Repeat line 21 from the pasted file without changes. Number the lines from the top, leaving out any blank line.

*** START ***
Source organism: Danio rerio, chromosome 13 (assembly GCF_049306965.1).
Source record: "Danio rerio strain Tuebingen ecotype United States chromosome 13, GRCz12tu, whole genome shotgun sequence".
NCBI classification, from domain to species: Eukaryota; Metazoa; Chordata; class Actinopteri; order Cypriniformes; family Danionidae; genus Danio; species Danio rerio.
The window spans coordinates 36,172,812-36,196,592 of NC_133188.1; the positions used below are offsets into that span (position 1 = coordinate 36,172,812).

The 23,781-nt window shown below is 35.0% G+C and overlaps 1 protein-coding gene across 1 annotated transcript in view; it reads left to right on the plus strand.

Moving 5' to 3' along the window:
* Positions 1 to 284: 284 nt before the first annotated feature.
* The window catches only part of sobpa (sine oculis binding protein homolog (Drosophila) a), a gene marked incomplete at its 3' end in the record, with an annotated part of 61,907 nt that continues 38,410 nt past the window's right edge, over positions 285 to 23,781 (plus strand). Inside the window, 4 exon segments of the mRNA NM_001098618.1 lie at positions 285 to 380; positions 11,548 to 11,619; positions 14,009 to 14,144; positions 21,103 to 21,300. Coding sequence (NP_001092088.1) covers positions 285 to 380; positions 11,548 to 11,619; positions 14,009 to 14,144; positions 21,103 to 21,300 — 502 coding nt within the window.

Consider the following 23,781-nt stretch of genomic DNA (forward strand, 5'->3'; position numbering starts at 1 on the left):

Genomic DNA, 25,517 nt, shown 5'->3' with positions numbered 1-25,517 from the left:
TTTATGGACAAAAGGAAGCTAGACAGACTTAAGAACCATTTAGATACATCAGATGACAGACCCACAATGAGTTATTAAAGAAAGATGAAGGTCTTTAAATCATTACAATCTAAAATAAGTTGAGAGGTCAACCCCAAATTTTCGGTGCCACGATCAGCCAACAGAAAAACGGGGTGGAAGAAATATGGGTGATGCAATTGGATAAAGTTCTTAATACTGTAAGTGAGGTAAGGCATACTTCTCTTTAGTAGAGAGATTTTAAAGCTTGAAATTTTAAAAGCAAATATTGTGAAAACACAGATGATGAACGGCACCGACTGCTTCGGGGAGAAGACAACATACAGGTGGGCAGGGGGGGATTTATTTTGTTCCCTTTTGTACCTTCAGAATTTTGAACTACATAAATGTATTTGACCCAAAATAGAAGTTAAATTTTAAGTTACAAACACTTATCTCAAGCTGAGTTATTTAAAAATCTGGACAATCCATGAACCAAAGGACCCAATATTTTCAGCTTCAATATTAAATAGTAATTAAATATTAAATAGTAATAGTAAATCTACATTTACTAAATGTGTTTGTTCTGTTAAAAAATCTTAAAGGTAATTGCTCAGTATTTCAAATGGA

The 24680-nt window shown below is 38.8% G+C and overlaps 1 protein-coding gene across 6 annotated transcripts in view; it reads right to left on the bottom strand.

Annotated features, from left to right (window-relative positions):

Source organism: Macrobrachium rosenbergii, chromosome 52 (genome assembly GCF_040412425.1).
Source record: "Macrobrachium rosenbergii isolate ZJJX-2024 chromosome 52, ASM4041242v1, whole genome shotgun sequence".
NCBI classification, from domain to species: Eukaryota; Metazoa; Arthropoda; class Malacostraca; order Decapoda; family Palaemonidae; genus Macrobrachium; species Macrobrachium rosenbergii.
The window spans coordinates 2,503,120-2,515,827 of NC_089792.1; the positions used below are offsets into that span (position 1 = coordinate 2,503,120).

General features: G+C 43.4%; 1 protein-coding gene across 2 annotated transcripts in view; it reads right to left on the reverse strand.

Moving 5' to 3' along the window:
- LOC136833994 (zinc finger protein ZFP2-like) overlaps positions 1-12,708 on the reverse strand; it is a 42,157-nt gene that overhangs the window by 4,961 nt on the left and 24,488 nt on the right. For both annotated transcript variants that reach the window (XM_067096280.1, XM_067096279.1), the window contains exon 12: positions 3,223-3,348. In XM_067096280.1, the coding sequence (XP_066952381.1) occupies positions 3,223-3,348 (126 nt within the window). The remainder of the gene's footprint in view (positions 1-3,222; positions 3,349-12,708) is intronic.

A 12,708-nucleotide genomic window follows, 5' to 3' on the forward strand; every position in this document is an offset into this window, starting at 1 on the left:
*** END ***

A 12,708-nucleotide genomic window follows, 5' to 3' on the forward strand; every position in this document is an offset into this window, starting at 1 on the left: